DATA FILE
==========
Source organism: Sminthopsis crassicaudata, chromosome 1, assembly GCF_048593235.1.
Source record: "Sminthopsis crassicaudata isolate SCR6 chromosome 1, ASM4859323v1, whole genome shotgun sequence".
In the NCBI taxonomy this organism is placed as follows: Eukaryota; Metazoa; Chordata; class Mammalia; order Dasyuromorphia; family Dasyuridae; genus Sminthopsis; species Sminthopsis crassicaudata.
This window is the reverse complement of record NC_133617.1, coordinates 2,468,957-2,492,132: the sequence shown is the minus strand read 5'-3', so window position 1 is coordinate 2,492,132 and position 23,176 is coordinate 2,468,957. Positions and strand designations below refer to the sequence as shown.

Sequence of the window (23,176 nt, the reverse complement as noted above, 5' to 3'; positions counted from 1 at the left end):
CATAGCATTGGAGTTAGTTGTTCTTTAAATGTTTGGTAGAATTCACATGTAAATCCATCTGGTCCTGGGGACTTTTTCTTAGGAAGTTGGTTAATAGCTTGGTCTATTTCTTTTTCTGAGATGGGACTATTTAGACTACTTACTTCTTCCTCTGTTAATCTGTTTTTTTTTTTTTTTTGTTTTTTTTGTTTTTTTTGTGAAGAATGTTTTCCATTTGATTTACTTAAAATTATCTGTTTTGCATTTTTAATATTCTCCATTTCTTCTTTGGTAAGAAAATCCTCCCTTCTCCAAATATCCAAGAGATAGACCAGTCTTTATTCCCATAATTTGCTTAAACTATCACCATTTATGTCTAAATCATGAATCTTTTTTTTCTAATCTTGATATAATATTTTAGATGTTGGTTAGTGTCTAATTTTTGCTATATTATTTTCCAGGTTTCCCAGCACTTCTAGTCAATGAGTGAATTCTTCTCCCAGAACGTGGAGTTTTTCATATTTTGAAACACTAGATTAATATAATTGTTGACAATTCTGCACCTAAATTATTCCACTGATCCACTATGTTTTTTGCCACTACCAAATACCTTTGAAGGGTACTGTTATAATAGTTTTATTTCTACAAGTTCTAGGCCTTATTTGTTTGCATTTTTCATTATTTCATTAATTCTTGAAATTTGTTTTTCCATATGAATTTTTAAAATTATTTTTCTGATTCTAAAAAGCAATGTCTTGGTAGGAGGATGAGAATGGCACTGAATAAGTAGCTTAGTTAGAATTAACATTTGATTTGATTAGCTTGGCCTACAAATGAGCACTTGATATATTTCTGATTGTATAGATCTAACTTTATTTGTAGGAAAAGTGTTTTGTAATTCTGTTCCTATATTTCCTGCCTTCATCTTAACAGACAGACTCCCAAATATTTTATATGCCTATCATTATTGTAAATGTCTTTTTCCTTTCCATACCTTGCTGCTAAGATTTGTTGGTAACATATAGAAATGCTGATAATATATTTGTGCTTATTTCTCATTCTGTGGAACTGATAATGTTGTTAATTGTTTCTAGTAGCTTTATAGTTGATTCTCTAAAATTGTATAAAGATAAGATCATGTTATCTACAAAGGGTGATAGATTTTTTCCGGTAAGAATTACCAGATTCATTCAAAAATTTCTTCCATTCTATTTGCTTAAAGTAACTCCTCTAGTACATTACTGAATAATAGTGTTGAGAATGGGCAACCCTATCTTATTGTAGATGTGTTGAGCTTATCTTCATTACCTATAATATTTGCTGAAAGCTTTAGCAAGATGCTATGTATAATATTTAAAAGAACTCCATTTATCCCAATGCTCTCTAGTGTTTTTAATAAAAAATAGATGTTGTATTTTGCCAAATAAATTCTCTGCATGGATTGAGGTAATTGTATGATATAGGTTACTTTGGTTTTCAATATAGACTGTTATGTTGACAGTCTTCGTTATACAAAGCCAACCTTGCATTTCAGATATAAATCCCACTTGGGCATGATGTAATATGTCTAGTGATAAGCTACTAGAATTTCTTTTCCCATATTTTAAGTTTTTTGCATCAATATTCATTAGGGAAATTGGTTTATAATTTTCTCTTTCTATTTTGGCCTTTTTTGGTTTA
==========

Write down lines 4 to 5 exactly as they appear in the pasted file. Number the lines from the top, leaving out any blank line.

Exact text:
This window is the reverse complement of record NC_133617.1, coordinates 2,468,957-2,492,132: the sequence shown is the minus strand read 5'-3', so window position 1 is coordinate 2,492,132 and position 23,176 is coordinate 2,468,957. Positions and strand designations below refer to the sequence as shown.

Sequence of the window (23,176 nt, the reverse complement as noted above, 5' to 3'; positions counted from 1 at the left end):